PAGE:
There has been plenty of criticism in past years that the Academy Awards honor movies that don’t really connect with the movie-going masses. There have also been even more noteworthy protests against the lack of minority representation in nominations and awards at the Oscars.
Now, as the Academy of Motion Picture Arts & Sciences has taken steps to broaden their membership to improve the odds against “whitewashing” the nominations, the past two seasons have shown some interesting changes toward honoring a slate of films that were both critically acclaimed and big hits.
With so many great selections from which to choose (well, except “Phantom Thread” and “Call Me,” both of which I hated), here are my choices for this year’s races in the six key categories.
Should Win: “Three Billboards Outside Ebbing, Missouri.” Writer-director Martin McDonagh’s brilliant take on an anguished mother who turns her small down upside down in a quest to find her daughter’s killer features three of this year’s greatest performances (Frances McDormand, Woody Harrelson, Sam Rockwell) and perhaps ever, complementing a masterpiece of mood, emotion and redemption.
Will Win: “The Shape of Water.” A truly original film that combines sweeping romance with a sci-fi thriller that provides edge-of-your-seat tension, “Shape” has more nominations than any film this year. That’s usually a sign that a film’s support base crosses a wide swath of Academy voters and that nomination total is pretty much unstoppable.
Dark Horse: “Get Out.” No other nomination this year was a bigger surprise than this one, as the Academy rarely recognizes thrillers, horror or comedies, and this one is a brilliant combination of all three. Combined with a timely race-relations message, this could be a surprise winner, but is mostly likely to earn its writer-director Jordan Peele the Best Original Screenplay honor.
Should Win: Gary Oldman (“Darkest Hour”) gave a towering performance as Winston Churchill, utterly transforming himself physically while delivering an intensely emotional take on one of the great leaders of modern history at his most decisive moment.
Will Win: Gary Oldman.
Dark Horse: Daniel Day-Lewis (“Phantom Thread”) gave an annoyingly mannered performance in an overbearing film featuring characters with ridiculous names (he plays Reynolds Woodcock!). But he’s also announced that this is his last role before permanently retiring, so the Academy could very well give this iconic performer their equivalent of the ultimate gold watch.
Should Win: Frances McDormand (“Three Billboards”) gave a towering performance of steely resolve, playing a woman who channels her grief into righteous revenge while occasionally revealing a glimmer of softer sadness.
Will Win: Frances McDormand.
Dark Horse: “Lady Bird” star Saiorse Ronan is in her 20s, giving her decades to win an Oscar, so Meryl Streep could take this home for starring in the liberal message-movie “The Post” just so she can give a fiercely political speech.
Best Supporting Actor
Should Win: Sam Rockwell (“Three Billboards”) has the greatest character arc in that brilliant film, portraying a racist redneck cop who is emotionally shaken into doing the right thing when tragedy hits a friend. His ultimate act of near-martyrdom is a shocking and powerful turn that marks this as a performance for the ages.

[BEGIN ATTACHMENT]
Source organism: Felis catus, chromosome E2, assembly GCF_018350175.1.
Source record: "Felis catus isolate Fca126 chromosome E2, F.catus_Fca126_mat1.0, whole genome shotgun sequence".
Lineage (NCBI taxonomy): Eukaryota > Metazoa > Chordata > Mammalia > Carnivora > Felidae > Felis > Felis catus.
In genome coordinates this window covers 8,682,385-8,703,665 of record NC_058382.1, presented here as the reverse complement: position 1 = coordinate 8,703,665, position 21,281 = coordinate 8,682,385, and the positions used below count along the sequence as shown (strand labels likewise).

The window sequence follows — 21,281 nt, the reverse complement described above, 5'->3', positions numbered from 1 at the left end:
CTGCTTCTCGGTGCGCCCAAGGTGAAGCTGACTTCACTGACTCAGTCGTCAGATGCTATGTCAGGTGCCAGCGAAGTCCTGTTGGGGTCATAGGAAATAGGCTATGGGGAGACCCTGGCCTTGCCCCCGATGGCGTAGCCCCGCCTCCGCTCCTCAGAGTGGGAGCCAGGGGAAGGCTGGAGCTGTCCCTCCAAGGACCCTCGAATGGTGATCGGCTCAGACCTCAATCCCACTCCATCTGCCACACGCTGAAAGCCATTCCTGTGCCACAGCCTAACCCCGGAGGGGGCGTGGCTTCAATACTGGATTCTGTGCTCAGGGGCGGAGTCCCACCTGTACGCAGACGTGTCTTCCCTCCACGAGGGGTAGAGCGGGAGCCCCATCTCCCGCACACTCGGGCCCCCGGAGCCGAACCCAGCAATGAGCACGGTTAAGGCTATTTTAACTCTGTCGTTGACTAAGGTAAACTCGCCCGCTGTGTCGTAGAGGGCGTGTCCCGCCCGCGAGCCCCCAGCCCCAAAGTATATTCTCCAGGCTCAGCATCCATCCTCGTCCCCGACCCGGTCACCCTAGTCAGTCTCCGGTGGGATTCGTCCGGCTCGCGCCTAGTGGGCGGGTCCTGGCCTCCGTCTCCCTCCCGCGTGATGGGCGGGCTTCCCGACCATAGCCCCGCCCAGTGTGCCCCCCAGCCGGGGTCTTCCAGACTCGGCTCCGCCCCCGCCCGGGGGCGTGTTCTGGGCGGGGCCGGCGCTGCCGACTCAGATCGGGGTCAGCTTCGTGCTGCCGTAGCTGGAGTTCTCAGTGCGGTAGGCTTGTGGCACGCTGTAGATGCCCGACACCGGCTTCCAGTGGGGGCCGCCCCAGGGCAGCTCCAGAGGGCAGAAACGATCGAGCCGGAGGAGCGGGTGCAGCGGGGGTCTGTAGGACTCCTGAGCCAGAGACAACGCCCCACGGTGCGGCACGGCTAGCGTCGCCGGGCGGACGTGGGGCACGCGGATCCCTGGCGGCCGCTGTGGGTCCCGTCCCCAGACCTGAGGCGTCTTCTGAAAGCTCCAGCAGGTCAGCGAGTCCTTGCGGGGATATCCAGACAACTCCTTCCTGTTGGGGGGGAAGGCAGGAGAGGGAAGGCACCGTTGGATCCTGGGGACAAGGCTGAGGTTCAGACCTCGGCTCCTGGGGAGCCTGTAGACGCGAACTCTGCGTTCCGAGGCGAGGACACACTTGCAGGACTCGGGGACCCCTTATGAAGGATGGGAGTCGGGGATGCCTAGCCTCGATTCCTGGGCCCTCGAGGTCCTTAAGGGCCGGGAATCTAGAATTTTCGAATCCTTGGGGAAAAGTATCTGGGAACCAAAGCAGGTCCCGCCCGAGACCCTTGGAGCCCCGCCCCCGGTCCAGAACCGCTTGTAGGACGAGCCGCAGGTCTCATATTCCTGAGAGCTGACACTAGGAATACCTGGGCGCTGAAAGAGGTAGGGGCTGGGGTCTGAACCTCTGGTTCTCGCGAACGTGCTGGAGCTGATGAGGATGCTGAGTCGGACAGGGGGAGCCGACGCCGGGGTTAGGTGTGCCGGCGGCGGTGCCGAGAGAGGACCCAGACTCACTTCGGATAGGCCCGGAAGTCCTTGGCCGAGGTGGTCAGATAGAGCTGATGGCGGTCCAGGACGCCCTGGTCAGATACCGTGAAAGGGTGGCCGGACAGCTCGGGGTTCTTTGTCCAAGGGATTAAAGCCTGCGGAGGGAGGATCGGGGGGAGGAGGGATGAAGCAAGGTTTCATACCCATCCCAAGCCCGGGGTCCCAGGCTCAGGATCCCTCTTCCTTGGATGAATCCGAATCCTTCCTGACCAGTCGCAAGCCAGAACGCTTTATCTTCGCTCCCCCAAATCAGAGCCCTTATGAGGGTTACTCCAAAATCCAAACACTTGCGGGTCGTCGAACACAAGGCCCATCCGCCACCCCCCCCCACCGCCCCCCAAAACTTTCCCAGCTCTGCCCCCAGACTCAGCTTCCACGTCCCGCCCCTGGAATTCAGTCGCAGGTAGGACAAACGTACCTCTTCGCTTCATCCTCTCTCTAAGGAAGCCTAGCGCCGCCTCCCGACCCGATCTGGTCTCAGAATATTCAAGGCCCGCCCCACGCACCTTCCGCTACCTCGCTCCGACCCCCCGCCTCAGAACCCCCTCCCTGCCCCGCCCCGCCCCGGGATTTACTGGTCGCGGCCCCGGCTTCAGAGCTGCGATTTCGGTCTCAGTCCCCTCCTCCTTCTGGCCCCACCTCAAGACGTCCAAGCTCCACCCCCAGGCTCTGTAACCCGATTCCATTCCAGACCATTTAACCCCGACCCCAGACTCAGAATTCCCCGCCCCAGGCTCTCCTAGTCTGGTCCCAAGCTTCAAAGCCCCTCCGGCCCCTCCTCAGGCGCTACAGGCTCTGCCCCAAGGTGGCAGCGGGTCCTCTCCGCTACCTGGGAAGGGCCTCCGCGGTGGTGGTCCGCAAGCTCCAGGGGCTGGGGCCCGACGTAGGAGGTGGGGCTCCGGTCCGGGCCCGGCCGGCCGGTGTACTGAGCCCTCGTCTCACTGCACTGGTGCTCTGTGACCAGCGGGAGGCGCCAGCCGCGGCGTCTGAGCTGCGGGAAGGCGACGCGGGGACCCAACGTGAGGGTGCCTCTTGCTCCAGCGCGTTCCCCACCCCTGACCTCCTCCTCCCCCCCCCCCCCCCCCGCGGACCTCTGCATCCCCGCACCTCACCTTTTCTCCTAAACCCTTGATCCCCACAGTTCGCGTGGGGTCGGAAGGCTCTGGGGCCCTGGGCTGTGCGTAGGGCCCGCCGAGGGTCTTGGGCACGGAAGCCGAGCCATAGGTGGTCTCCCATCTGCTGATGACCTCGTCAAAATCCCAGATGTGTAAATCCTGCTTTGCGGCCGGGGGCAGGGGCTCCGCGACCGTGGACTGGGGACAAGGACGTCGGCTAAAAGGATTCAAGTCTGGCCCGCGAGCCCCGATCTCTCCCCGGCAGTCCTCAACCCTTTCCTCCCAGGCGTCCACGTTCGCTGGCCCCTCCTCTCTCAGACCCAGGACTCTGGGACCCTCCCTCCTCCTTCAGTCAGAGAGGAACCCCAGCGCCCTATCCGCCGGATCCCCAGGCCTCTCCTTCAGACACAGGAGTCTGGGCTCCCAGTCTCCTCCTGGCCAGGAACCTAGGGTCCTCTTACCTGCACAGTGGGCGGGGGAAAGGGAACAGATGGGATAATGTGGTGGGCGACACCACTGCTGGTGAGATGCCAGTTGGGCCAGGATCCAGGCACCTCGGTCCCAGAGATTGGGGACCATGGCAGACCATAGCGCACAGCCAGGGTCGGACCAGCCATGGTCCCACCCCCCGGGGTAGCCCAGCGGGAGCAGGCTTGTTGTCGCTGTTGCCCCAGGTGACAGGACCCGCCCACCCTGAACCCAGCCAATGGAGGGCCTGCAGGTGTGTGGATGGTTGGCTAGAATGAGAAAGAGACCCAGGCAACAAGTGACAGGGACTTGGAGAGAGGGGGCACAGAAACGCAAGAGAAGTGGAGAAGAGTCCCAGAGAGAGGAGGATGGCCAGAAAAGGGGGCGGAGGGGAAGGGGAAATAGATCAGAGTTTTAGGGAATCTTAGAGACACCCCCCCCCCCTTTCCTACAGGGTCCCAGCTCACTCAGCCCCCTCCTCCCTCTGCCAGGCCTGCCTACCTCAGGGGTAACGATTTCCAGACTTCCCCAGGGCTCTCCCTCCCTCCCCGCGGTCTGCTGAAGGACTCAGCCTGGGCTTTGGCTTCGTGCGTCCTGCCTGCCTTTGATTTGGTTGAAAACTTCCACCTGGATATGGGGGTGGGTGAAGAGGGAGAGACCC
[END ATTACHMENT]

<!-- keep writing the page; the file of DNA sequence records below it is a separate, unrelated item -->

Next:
Will Win: Willem Dafoe (“The Florida Project”) is a beloved industry veteran who played one of the kindest, most quietly noble characters in ages as the manager of a cheap motel who has to look out for dozens of neglected children living there. “Project” was a film of quiet beauty that was otherwise overlooked, so it will be honored here.
Dark Horse: At age 88, Christopher Plummer (“All the Money in the World”) stepped into a role already played by the disgraced Kevin Spacey and pulled off an impressive performance on very short notice. The Academy may vote for him both out of respect for that achievement and as a final slap to Spacey, who has become a hopeless industry pariah.
Best Supporting Actress
Should Win: Alison Janney (“I, Tonya”) delivered a poisonous yet funny portrayal as controversial figure skater Tony Harding’s mom, complete with an utterly bizarre bird on her shoulder. Spewing hate hilariously, she made an unlikeable character eminently watchable.
Will Win: Alison Janney.
Dark Horse: Laurie Metcalf (“Lady Bird”) delivered a beautiful nuanced performance as a middle-aged Catholic mom struggling to relate to her complex teenage daughter in a film that got everything right about the complicated yet loving relationships between parents and teens.
Should Win: Martin McDonagh (“Three Billboards”) accomplished the rare feat of directing three actors to nominations, yet was inexplicably left out of the nominations. So, out of the field that remains, Guillermo del Toro (“The Shape of Water”) has the strongest chance since his movie was a masterful meld of multiple genres.
Will Win: Del Toro has been a highly respected director for the past decade or so since “Pan’s Labyrinth,” and outdid himself here with a film that was richly entertaining on every level.
Dark Horse: Jordan Peele (“Get Out”) came out of nowhere (aka Comedy Central) to stun the world with his brilliantly calibrated mix of horror and humor, and adventurous voters may choose to give him the ultimate reward. n